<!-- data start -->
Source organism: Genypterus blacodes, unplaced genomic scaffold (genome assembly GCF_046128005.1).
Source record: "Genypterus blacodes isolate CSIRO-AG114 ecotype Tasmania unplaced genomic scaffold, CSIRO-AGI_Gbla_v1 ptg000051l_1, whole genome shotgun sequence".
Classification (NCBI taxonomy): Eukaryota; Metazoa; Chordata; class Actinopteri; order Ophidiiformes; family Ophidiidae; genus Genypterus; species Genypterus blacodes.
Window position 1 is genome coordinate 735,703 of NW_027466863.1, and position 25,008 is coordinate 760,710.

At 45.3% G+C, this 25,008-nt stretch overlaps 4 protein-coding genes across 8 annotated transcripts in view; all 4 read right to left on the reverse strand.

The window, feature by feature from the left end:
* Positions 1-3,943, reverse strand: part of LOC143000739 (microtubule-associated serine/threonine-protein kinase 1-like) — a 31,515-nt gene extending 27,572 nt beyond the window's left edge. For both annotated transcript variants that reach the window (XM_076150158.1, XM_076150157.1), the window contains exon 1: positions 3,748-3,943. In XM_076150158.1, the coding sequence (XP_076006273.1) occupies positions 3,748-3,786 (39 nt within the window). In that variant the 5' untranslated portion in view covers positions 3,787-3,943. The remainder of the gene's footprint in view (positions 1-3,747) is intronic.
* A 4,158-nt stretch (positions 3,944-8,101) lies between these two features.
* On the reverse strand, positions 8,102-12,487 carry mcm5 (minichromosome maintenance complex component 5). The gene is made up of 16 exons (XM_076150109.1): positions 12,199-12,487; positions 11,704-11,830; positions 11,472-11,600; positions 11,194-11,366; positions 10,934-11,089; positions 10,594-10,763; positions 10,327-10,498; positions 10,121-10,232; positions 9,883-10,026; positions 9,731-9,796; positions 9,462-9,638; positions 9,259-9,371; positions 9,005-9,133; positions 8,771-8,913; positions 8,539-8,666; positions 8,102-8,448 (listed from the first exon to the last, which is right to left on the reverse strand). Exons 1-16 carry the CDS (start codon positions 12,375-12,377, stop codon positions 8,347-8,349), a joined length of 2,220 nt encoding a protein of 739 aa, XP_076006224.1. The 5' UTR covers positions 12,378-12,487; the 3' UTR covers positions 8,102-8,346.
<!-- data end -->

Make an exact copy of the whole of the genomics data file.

Source organism: Genypterus blacodes, unplaced genomic scaffold (genome assembly GCF_046128005.1).
Source record: "Genypterus blacodes isolate CSIRO-AG114 ecotype Tasmania unplaced genomic scaffold, CSIRO-AGI_Gbla_v1 ptg000051l_1, whole genome shotgun sequence".
Classification (NCBI taxonomy): Eukaryota; Metazoa; Chordata; class Actinopteri; order Ophidiiformes; family Ophidiidae; genus Genypterus; species Genypterus blacodes.
Window position 1 is genome coordinate 735,703 of NW_027466863.1, and position 25,008 is coordinate 760,710.

At 45.3% G+C, this 25,008-nt stretch overlaps 4 protein-coding genes across 8 annotated transcripts in view; all 4 read right to left on the reverse strand.

The window, feature by feature from the left end:
* Positions 1-3,943, reverse strand: part of LOC143000739 (microtubule-associated serine/threonine-protein kinase 1-like) — a 31,515-nt gene extending 27,572 nt beyond the window's left edge. For both annotated transcript variants that reach the window (XM_076150158.1, XM_076150157.1), the window contains exon 1: positions 3,748-3,943. In XM_076150158.1, the coding sequence (XP_076006273.1) occupies positions 3,748-3,786 (39 nt within the window). In that variant the 5' untranslated portion in view covers positions 3,787-3,943. The remainder of the gene's footprint in view (positions 1-3,747) is intronic.
* A 4,158-nt stretch (positions 3,944-8,101) lies between these two features.
* On the reverse strand, positions 8,102-12,487 carry mcm5 (minichromosome maintenance complex component 5). The gene is made up of 16 exons (XM_076150109.1): positions 12,199-12,487; positions 11,704-11,830; positions 11,472-11,600; positions 11,194-11,366; positions 10,934-11,089; positions 10,594-10,763; positions 10,327-10,498; positions 10,121-10,232; positions 9,883-10,026; positions 9,731-9,796; positions 9,462-9,638; positions 9,259-9,371; positions 9,005-9,133; positions 8,771-8,913; positions 8,539-8,666; positions 8,102-8,448 (listed from the first exon to the last, which is right to left on the reverse strand). Exons 1-16 carry the CDS (start codon positions 12,375-12,377, stop codon positions 8,347-8,349), a joined length of 2,220 nt encoding a protein of 739 aa, XP_076006224.1. The 5' UTR covers positions 12,378-12,487; the 3' UTR covers positions 8,102-8,346.